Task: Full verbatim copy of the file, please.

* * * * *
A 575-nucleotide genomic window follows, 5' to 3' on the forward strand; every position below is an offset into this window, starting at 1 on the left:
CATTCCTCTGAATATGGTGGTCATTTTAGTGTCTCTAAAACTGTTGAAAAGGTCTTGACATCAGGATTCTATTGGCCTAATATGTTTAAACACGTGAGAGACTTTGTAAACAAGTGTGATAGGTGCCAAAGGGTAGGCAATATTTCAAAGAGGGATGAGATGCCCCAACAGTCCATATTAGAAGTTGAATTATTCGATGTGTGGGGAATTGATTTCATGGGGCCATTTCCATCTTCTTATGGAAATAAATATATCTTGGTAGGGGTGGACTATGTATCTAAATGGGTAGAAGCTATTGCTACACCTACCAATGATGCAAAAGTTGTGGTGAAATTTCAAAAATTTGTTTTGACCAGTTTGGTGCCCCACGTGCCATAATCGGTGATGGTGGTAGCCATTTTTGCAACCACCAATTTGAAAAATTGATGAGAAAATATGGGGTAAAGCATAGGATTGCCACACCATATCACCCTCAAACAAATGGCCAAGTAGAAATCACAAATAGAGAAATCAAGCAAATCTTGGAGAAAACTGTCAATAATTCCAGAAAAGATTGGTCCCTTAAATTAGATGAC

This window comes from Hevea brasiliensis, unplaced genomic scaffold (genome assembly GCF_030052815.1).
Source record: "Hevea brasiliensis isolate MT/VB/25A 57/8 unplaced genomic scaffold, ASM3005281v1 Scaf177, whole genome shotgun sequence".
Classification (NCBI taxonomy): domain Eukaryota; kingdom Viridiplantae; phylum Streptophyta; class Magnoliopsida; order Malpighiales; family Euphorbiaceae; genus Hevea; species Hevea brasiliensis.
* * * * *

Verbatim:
A 575-nucleotide genomic window follows, 5' to 3' on the forward strand; every position below is an offset into this window, starting at 1 on the left:
CATTCCTCTGAATATGGTGGTCATTTTAGTGTCTCTAAAACTGTTGAAAAGGTCTTGACATCAGGATTCTATTGGCCTAATATGTTTAAACACGTGAGAGACTTTGTAAACAAGTGTGATAGGTGCCAAAGGGTAGGCAATATTTCAAAGAGGGATGAGATGCCCCAACAGTCCATATTAGAAGTTGAATTATTCGATGTGTGGGGAATTGATTTCATGGGGCCATTTCCATCTTCTTATGGAAATAAATATATCTTGGTAGGGGTGGACTATGTATCTAAATGGGTAGAAGCTATTGCTACACCTACCAATGATGCAAAAGTTGTGGTGAAATTTCAAAAATTTGTTTTGACCAGTTTGGTGCCCCACGTGCCATAATCGGTGATGGTGGTAGCCATTTTTGCAACCACCAATTTGAAAAATTGATGAGAAAATATGGGGTAAAGCATAGGATTGCCACACCATATCACCCTCAAACAAATGGCCAAGTAGAAATCACAAATAGAGAAATCAAGCAAATCTTGGAGAAAACTGTCAATAATTCCAGAAAAGATTGGTCCCTTAAATTAGATGAC

This window comes from Hevea brasiliensis, unplaced genomic scaffold (genome assembly GCF_030052815.1).
Source record: "Hevea brasiliensis isolate MT/VB/25A 57/8 unplaced genomic scaffold, ASM3005281v1 Scaf177, whole genome shotgun sequence".
Classification (NCBI taxonomy): domain Eukaryota; kingdom Viridiplantae; phylum Streptophyta; class Magnoliopsida; order Malpighiales; family Euphorbiaceae; genus Hevea; species Hevea brasiliensis.